Hi IEEE 802.11 Key Concepts
Let’s get started with the IEEE 802.11 Journey synopsis. Standards are defined at physical and mac-sub layer(data-link). We are referring to different ways of transmitting data over the air. Also how our communication signal would deliver information. One of the original ones we’ve come across is FHSS (Frequency Hopping Spread Spectrum) and DSSS (Distributed Sequence Spread Spectrum).
In 2007, the IEEE consolidated 8 ratified amendments along with the original standard, creating a single document that was published as the IEEE standard 802.11-2007
The standard covers IEEE standard 802.11-1999, 802.11a.1999, 802.11b-1999, 802.11g-2003,802.11i-2004
802.11b (Sep 1999) is high rate DSSS – Based on 2.4GHz to 2.4835 GHz ISM band
802.11a (Sep 1999) is OFDM (Orthogonal Frequency Divisional Multiplexing) would operate in 5GHz frequency. There are 3 U-NIII (Unlicensed National Information Infrastructure) frequency bands consisting of 12 channels.
802.11b (1999) – High Rate DSSS, operates in 2.4 GHz frequency. OFDM transmission type and supports BPSK (binary phase shift keying) and QPSK (Quadrature PSK) – 1 & 5.5Mbps and 2 & 11 Mbps.
802.11g (June 2003) – Speeds upto 54Mbps/works similar to 802.11b in 2.4 GHz. Used a new technology called Extended Rate Physical (ERP) – ISM frequency band.
802.11i (Security) – From 1997 – 2004, not much defined in terms of security in the original 802.11 standard. Three key components of security solution – Data Privacy/Data Integrity/Authentication. This amendment defined a RSN (Robust Security Network).
802.11r-2008 (FT)- Technology is more often referred to as fast secure roaming because it defines faster handoffs when roaming occurs between cells in WLAN using a strong security defined by RSN.
802.11w (Sep 2009) – IEEE Task Group was a way of delivering management frames in a security manner. Preventing the management frames from being able to be spoofed.802.11 – only on 2.4. Uses hi rate DSSS. It actually came out before 802.11a. Enabled 5.5 and 11Mbps data rates. 22MHz wide channels. Today these rates have become legacy rates.
802.11n (October 2009) – also known as Wi-Fi 4 is an amendment that improves upon the previous 802.11 standards by adding multiple-input multiple-output antennas (MIMO). 802.11n operates on both the 2.4 GHz and the 5 GHz bands. Support for 5 GHz bands is optional. Its net data rate ranges from 54 Mbit/s to 600 Mbit/s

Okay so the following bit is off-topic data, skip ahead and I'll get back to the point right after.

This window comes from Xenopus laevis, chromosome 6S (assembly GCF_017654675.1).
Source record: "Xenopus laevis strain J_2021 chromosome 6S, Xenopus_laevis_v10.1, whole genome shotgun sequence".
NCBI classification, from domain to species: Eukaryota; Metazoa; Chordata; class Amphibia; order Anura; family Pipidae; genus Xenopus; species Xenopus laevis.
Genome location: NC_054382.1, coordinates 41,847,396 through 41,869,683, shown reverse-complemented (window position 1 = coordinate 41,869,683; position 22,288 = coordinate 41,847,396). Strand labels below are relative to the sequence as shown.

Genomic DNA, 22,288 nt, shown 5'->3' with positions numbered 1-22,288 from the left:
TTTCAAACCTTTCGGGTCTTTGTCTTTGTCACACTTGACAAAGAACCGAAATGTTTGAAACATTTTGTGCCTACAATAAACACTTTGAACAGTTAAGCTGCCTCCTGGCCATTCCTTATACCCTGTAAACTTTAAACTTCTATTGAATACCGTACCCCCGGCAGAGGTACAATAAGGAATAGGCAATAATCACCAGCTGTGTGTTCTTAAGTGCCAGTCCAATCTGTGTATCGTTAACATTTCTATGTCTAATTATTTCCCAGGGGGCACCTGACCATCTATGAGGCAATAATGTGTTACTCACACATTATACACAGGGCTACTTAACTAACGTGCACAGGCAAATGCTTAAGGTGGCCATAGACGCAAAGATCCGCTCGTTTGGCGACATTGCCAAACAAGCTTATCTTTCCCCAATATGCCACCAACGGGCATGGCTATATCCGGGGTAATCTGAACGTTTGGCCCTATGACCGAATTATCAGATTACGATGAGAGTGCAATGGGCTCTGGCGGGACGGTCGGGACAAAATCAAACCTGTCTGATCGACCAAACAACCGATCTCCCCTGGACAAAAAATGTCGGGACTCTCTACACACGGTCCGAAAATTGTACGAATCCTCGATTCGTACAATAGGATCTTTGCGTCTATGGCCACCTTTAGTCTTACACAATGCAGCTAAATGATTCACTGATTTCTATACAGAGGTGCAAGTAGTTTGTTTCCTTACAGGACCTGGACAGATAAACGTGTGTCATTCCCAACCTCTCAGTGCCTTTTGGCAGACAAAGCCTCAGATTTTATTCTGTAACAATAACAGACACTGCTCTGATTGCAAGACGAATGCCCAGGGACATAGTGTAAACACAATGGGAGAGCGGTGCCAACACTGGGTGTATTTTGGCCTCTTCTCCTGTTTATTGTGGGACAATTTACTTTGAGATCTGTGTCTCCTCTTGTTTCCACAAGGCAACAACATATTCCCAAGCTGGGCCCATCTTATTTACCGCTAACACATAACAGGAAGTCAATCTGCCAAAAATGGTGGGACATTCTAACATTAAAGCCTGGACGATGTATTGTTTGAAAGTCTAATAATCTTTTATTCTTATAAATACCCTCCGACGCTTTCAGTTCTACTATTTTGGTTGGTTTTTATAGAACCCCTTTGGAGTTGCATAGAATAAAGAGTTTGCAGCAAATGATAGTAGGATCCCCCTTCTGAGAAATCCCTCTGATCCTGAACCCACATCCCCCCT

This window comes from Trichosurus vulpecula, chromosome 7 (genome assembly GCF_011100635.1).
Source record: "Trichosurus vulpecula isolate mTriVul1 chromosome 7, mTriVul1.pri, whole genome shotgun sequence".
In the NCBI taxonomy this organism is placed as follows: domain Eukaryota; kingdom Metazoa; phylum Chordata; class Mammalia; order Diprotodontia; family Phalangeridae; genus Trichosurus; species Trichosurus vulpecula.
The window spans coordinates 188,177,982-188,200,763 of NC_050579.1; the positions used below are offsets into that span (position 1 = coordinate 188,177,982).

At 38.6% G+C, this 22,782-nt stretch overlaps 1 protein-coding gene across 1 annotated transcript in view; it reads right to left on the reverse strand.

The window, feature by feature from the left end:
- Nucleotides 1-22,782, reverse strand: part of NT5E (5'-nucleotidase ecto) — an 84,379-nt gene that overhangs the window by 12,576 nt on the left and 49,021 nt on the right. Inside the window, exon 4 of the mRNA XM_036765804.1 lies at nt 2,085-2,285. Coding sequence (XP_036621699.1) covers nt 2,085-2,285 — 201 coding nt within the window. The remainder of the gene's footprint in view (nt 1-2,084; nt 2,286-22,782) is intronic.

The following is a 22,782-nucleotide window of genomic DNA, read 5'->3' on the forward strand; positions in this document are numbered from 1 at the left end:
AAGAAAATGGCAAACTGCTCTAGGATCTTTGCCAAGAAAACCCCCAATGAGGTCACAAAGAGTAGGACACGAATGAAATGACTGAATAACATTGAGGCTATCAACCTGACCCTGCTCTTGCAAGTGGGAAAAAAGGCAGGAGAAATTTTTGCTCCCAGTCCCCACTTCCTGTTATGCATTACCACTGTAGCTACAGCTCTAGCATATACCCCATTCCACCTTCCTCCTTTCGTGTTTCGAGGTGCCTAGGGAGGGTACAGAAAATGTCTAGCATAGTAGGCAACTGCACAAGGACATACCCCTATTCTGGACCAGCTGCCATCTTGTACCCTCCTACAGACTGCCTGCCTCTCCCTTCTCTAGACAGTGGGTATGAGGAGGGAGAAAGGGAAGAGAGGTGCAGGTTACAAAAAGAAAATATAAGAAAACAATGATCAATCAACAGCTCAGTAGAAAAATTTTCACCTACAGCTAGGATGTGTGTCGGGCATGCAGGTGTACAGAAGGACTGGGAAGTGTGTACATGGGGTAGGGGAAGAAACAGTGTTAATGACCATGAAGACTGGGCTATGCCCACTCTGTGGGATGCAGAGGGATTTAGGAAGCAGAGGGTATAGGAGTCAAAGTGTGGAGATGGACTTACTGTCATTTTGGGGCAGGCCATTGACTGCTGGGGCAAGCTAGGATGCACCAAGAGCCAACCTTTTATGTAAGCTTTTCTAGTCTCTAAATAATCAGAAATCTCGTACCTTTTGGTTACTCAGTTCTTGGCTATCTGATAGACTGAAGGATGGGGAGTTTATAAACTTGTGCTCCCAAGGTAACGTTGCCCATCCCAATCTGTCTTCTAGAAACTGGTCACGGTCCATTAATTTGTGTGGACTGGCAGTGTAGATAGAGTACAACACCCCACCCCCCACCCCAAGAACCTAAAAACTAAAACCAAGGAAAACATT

802.11ac (December 2013) – VTH (Very high throughput, wider channel (20MHz-160MHz) – also known as Wi-Fi 5 is an amendment to IEEE 802.11, published in December 2013, that builds on 802.11n. Changes compared to 802.11n include wider channels (80 or 160 MHz versus 40 MHz) in the 5 GHz band, more spatial streams (up to eight versus four), higher-order modulation (up to 256-QAM vs. 64-QAM), and the addition of Multi-user MIMO (MU-MIMO). As of October 2013, high-end implementations support 80 MHz channels, three spatial streams, and 256-QAM, yielding a data rate of up to 433.3 Mbit/s per spatial stream, 1300 Mbit/s total, in 80 MHz channels in the 5 GHz band
802.11ax ( Sometime in 2019*) – IEEE 802.11ax also known as Wi-Fi 6 is the successor to 802.11ac, and will increase the efficiency of WLAN networks. Currently in development, this project has the goal of providing 4x the throughput of 802.11ac at the user layer, having just 37% higher nominal data rates at the PHY layer. More can be read here
While learning about 802.11 PHYs (Physical) I have come across this extremely useful table from cleartosend podcasts/posts as below
Wave Length – is the distance between 2 successive crests (peaks).
Commonly, lower frequency signal will travel farther than higher frequency.
2.4GHz – 4.82 inches (12.24 cms), 5GHz – 2.04 inches (5.19 cms)
Frequency – Peaks of signal, seen over a period of time. Defined in Hertz.
1 Hz = 1 cycle p/s
1 KHz = 1000 cycles p/s
1 MHz = 1 Million cycles p/s
1 GHz = 1 Billion cycles p/s
High frequency > more peaks and low frequency -> lower peaks
Amplitude – Strength or Power of the signal.
Phase : Relation between 2 or more signals with same frequency.
If 2 signals have 0 degree difference in phase then the amplitude may increase as much as double
if 2 signals have 180 degree difference in phase, they would cancel each other
#EVILTWIN #securityattack – Evil Twin attack
“A Fake WiFi access point is a wireless access point that has been installed on a secure network without explicit authorization from a local network administrator, whether added by a well-meaning employee or by a malicious attacker.” – Wikipedia
Fake WiFi access point is often called as:
- Rogue access point, or
- Evil Twin attack access point
Using this method it is possible to retrieve the WPA/2 passphrase in clear-text within minutes. No need of cracking or any extra hardware other than a Wireless adapter.
In some cases you don’t even need an adapter. When ? that we will discuss
#fresnelzone FRESNEL ZONE
There are an infinite number of Fresnel zones, however, only the first 3 have any real effect on radio propagation.
Fist, what is it? A Fresnel zone is a cylindrical ellipse drawn between transmitter and receiver. The size of the ellipse is determined by the frequency of operation and the distance between the two sites.
Earth Bulge #Earthbulge
Fade Margin #fademargin
Fade Margin is an expression for how much margin – in dB – there is between the received signal strength level and the receiver sensitivity of the radio.